The Second World War was indeed a most traumatic experience for Japan. It was the first experience the Japanese had of defeat by a foreign power and the occupation of their country by alien armed forces. In fact Japan’s victory over Russia in 1904 when it overwhelmed the formidable forces of the Czar by deploying submarines, was a reflection of the technological and industrial capabilities Japan had acquired at the turn of the century.
Japan is a long strip of land stretching 3,000 kms. from the north to the south. It embraces every conceivable climatic zone and is subject to hostile weather conditions like typhoons, cyclones, tidal waves and earthquakes. Consequently, the people have developed an immense capacity for combating the vicissitudes of nature and in the process have acquired great survival capability.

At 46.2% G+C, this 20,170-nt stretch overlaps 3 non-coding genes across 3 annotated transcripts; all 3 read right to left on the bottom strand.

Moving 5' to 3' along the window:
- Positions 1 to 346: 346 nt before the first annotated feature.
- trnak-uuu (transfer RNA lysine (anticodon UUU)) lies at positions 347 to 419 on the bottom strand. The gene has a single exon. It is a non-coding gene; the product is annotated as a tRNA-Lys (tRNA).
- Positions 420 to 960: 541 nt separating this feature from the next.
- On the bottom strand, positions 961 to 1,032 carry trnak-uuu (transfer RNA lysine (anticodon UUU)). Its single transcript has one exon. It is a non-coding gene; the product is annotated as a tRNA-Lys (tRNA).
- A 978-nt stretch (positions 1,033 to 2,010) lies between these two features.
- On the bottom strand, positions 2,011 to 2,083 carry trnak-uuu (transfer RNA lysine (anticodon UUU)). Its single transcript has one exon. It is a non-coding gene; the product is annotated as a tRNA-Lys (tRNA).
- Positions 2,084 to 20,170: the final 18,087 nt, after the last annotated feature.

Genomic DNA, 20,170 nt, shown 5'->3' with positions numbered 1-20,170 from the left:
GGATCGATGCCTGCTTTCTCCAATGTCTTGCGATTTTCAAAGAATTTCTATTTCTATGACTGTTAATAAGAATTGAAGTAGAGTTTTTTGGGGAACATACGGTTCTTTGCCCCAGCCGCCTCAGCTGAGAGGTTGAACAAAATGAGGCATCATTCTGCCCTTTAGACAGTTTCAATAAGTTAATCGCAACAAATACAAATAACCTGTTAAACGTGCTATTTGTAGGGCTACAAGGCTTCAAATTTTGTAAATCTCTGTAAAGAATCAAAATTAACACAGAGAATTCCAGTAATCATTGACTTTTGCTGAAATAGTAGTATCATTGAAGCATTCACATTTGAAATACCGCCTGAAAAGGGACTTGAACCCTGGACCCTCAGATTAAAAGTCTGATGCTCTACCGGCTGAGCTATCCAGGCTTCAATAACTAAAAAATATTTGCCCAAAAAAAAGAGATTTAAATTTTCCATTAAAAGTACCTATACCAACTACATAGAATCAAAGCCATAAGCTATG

Japan has very limited arable land. In area, it is comparable to the state of Maharashtra with twice its population. However only 27% of total area is available for development, 15% being used for cultivation and 12% for industrial, commercial and domestic purposes. Naturally, land prices are prohibitive even by US and European standards. Barring water, the country has no natural resources worth the name. It has some coal deposits but the annual output is barely 18-20 million tonnes, which is sufficient to meet one fifth of its requirements. It is dependent on imports for as much as 90% of its energy needs and almost entirely for all raw materials and minerals. One third of its food requirements has to be imported, it being self-sufficient only in rice and fish.